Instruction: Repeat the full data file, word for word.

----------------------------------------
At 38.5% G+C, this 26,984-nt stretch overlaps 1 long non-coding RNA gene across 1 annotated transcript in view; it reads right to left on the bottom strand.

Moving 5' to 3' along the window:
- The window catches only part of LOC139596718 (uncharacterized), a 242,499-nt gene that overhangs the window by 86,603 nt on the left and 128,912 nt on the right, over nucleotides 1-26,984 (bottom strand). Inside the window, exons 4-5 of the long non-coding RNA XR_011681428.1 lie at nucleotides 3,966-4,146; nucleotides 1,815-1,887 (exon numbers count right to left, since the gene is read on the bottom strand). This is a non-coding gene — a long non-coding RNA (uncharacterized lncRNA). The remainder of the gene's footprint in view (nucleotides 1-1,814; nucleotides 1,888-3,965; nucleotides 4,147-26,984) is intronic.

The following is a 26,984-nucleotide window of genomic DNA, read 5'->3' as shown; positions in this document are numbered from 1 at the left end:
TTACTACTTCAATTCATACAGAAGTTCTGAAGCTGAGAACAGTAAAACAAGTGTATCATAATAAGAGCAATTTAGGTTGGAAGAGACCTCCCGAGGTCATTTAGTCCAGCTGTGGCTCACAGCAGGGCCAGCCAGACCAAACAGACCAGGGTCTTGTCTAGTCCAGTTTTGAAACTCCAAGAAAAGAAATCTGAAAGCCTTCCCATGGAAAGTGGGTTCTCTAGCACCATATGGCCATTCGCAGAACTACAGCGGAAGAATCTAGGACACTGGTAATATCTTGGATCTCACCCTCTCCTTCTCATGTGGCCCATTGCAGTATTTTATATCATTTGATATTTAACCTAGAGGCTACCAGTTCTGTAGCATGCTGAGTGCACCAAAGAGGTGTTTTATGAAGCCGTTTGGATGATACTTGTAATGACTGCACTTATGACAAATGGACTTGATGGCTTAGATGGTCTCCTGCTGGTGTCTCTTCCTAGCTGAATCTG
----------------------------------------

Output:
At 38.5% G+C, this 26,984-nt stretch overlaps 1 long non-coding RNA gene across 1 annotated transcript in view; it reads right to left on the bottom strand.

Moving 5' to 3' along the window:
- The window catches only part of LOC139596718 (uncharacterized), a 242,499-nt gene that overhangs the window by 86,603 nt on the left and 128,912 nt on the right, over nucleotides 1-26,984 (bottom strand). Inside the window, exons 4-5 of the long non-coding RNA XR_011681428.1 lie at nucleotides 3,966-4,146; nucleotides 1,815-1,887 (exon numbers count right to left, since the gene is read on the bottom strand). This is a non-coding gene — a long non-coding RNA (uncharacterized lncRNA). The remainder of the gene's footprint in view (nucleotides 1-1,814; nucleotides 1,888-3,965; nucleotides 4,147-26,984) is intronic.

The following is a 26,984-nucleotide window of genomic DNA, read 5'->3' as shown; positions in this document are numbered from 1 at the left end:
TTACTACTTCAATTCATACAGAAGTTCTGAAGCTGAGAACAGTAAAACAAGTGTATCATAATAAGAGCAATTTAGGTTGGAAGAGACCTCCCGAGGTCATTTAGTCCAGCTGTGGCTCACAGCAGGGCCAGCCAGACCAAACAGACCAGGGTCTTGTCTAGTCCAGTTTTGAAACTCCAAGAAAAGAAATCTGAAAGCCTTCCCATGGAAAGTGGGTTCTCTAGCACCATATGGCCATTCGCAGAACTACAGCGGAAGAATCTAGGACACTGGTAATATCTTGGATCTCACCCTCTCCTTCTCATGTGGCCCATTGCAGTATTTTATATCATTTGATATTTAACCTAGAGGCTACCAGTTCTGTAGCATGCTGAGTGCACCAAAGAGGTGTTTTATGAAGCCGTTTGGATGATACTTGTAATGACTGCACTTATGACAAATGGACTTGATGGCTTAGATGGTCTCCTGCTGGTGTCTCTTCCTAGCTGAATCTG